IMG: Have there been any major obstacles in the porting of Summoner to the Mac OS?
Mark Allender: A few. We've encountered bugs in both the video drivers and features that haven't quite been implemented yet in Apple's GL engine. Actually, the biggest obstacles were not the porting of sound, networking, and graphics code (although those were challenging), but getting the game to work across a wide variety of Macintosh platforms. Sprinkle in a few machine specific problems, and there were indeed a few bumps.
IMG Preview of Summoner
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Diablo II Q&A with Blizzard's Bill Roper
8:23 AM | Andy Largent | Comment on this story
A new interview with Blizzard's famous PR-man Bill Roper has been posted at PC Zone. They take a look back at Diablo II, discussing the things they might have done differently, how they were caught flat-footed by it's online popularity, and what he's most proud of in the game. There's even an interesting question about the possibility of a persistent online world, though it doesn't sound like they'll be making any announcements of that nature in the near future:
If you talk to anybody in the industry, you'll find that this is kind of the Holy Grail, making a game with a persistent world, where anyone can jump in at any point and then just jump out again when they've had enough. Doing this would definitely be a shift from what we've done in the past, because if you want to do it well, you have to maintain it, even after the product shifts. Head over and read through the interview for the rest of the scoop from Roper. Also stay tuned for more information on the Diablo II expansion pack, Lord of Destruction, set to be released for Mac and PC sometime this summer.
PC Zone Interview with Bill Roper
This is why it makes sense for people to pay a monthly fee for a game like EverQuest, because you have to maintain a team of 15-20 people who work on providing new content. It's the only way to make the experience worthwhile. It's a different model to what we've done before, and while this wouldn't necessarily scare us off, we'd have to sit down and have a look at how we could do it.
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7:55 AM | Andy Largent | Comment on this story
PCRave recently posted an interview with Michael Hara, VP of the 3D chip maker NVIDIA. In the Q&A, Hara answers questions about their latest GeForce 3 technology, how it might be affected by the presense of the GeForce 2, and even discusses how Apple fits into the picture. While NVIDIA's cards are available as options in PowerMacs today, ATi still has a foothold in Apple's consumer and portable machines. It seems NVIDIA might be trying to change that:
PCRave: Apple’s Steve Jobs has stated that NVIDIA GeForce3 will be available in their made to order iMac systems as well as the GeForce2 MX. The Macintosh market has traditionally been a niche market in terms of number of units sold when compared to PCs. The majority of graphics card sales are driven by gamers, hardware enthusiasts, and OEM design wins. With Apple’s closed architecture and weak gaming market, how will NVIDIA compete against an already well-established ATI in this space?While it is true the company is making a big move towards the Mac, current driver issues and an ingrained reliance on ATI will make this an uphill battle for NVIDIA. Head over and have a read through the rest of the interview for a better idea of where NVIDIA plans to move next.
IMG Feature: Flashing a PC GeForce 2 MX
Mike Hara: The essence of the Macintosh is a rich, multimedia user experience. In fact, Apple’s and NVIDIA’s visions are very much aligned. We are both dedicated and driven to deliver rich, multimedia experiences on computing platforms. We are working hard to develop products that exemplify the Apple vision. Apple is dedicated to deliver this at every price point, for every form factor. NVIDIA is the only company capable of doing this today for Apple. More importantly, the Macintosh market is demanding NVIDIA graphics. At both the San Francisco and Tokyo MacWorlds, Steve’s introduction of the GeForce2 MX and GeForce3 were met with standing ovations.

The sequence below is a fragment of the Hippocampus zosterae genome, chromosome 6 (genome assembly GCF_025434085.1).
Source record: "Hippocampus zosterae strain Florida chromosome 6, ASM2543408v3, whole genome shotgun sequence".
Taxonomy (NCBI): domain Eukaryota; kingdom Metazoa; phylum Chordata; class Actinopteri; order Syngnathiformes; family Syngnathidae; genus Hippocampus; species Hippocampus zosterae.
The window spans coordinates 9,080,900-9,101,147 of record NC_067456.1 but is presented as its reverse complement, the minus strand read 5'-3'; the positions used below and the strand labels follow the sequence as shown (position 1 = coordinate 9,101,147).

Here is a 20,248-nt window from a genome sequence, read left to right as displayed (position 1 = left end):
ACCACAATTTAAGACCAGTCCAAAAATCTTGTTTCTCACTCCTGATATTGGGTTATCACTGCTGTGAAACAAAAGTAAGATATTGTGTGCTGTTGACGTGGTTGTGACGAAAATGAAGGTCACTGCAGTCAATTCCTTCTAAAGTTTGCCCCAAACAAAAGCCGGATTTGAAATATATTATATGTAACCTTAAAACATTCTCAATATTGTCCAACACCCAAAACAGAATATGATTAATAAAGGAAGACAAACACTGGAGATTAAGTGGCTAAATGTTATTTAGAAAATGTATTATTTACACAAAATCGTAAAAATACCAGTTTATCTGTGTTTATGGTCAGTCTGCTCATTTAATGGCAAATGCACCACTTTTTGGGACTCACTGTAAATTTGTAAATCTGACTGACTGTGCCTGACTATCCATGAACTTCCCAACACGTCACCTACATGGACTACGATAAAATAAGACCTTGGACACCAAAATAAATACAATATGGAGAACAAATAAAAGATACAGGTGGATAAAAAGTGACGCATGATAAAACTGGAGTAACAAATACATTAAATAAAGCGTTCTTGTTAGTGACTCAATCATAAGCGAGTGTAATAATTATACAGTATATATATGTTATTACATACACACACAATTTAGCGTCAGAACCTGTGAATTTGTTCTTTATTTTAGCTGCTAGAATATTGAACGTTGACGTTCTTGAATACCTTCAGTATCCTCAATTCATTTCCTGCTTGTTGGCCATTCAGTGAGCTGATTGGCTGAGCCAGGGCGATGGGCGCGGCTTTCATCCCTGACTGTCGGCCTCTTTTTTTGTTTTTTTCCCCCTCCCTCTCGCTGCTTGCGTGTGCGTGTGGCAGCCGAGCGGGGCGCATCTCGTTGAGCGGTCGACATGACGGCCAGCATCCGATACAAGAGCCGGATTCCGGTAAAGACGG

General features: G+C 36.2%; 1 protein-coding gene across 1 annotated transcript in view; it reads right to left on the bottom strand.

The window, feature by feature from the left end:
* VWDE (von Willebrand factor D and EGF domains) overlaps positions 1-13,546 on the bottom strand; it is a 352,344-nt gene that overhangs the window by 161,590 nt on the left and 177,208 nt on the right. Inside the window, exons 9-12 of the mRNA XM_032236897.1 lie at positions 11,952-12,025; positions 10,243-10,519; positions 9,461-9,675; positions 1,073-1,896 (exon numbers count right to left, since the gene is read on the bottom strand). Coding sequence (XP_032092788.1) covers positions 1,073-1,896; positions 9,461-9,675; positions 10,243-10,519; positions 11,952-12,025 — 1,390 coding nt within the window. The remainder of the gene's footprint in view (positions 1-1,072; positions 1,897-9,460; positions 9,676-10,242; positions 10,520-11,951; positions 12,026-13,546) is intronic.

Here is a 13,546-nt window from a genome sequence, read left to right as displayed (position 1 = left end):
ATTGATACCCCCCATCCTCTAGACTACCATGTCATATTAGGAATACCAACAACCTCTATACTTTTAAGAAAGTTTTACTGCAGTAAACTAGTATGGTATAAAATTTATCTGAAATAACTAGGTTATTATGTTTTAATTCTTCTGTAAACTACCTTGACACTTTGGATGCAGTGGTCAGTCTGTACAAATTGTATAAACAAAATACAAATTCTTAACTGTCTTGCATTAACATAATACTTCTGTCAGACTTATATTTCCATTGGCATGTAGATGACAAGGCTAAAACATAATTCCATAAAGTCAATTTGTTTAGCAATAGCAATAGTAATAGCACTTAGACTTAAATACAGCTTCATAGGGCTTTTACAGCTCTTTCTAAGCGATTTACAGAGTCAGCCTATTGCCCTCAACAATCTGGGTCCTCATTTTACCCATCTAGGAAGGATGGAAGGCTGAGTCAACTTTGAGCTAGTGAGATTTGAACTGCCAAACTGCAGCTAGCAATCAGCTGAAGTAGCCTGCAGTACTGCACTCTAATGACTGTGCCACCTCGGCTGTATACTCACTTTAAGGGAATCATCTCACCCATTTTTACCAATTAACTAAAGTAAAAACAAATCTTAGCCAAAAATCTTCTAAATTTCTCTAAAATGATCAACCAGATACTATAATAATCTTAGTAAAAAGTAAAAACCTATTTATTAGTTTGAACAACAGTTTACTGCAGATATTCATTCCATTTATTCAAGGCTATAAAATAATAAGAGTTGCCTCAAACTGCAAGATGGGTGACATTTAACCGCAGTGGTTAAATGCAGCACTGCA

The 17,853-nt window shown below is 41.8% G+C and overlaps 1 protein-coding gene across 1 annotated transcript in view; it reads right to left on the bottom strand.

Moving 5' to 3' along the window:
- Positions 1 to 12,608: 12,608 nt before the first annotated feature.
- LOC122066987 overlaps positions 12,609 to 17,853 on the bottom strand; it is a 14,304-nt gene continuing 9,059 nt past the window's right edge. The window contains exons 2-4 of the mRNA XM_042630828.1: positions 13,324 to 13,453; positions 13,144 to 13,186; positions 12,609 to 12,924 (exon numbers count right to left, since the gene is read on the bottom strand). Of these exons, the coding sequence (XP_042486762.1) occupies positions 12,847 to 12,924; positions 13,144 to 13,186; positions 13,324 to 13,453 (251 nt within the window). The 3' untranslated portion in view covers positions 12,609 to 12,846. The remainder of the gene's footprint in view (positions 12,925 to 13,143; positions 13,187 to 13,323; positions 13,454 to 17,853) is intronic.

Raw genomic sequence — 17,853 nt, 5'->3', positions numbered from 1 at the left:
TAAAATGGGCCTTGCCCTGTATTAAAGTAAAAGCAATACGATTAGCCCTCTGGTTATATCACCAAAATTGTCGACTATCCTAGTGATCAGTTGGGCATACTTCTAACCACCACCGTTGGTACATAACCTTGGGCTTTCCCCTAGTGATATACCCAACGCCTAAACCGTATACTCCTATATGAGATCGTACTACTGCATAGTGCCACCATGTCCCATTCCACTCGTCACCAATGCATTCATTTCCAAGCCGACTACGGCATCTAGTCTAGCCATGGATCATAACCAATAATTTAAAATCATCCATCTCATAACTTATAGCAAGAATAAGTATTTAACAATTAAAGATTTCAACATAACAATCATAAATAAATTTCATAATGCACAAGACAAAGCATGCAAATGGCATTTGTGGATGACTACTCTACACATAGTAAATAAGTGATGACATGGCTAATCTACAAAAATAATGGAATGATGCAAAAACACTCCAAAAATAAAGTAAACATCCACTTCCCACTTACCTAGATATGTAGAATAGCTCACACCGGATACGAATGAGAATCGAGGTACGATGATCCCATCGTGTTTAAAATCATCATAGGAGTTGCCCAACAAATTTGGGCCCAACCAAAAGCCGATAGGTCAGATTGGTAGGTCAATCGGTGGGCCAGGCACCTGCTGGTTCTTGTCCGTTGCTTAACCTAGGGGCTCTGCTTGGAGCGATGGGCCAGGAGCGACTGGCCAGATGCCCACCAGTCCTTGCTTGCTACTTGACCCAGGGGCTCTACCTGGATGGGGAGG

IMG Feature: Radeon vs. GeForce 2 MX
NVIDIA Interview with Michael Hara at PCRave
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World War II Online Update, Mac Delay
6:00 AM | Andy Largent | Comment on this story
A lengthy new development update has been posted to the official World War II Online site, giving out details on the impending release of this massively multiplayer war sim. Among the update is a post from a few of the developers at Cornered Rat, as well as a short like of Frequently Asked Questions. It seems the Mac version is on par with the PC, though a snag in distribution will hold it up beyond the June 6 date mentioned before. Here's a clip:
Will the Macintosh version be available on June 6th?The developers seem both happy at the tremendous response they've been getting, along with a little anxious about the current state of the game. With such a huge undertaking (and hefty system requirements), there are of course going to be some bugs and glitches in the server. The team also plans to add new content and keep upgrading the clients in the game for better performance. Here's an excerpt:
Although the Macintosh version of WWII Online was completed simultaneously with the PC version, it will not be available in retail outlets until after June 6th. A retail distribution agreement has been reached however we do not have a firm date for availability at the time of this update. We will be announcing availability in the coming days.
This release represents the very best efforts of our development team under the timelines we faced. It is the first step on journey towards delivering all the function and features we'd like to see- and we think you would too. I'd rather it was perfect before we stuck it out there but we can't sit on it forever. We can't sit on it at all. The upside is, as MO mentioned earlier…we're in a business where the game's never finished, and updates are part and parcel of the way we do things. The game WILL improve as time goes on…more features will be added, more theaters…more vehicles…and more polish.We'll keep digging and bring you any new word on the Mac version that becomes available. Read our previous story on the game to find out if your system measures up to this RAM-eating WWII simulation.
IMG News: Mac WWII Online Features Stiff System Requirements
I think the game's pretty damned good as it sits. I hope you all will find it as good, and I hope you'll stick with us as we work to complete…or build on…that vision we had a couple years ago, of what the world's first virtual battlefield ought to be.
World War II Online Dev Update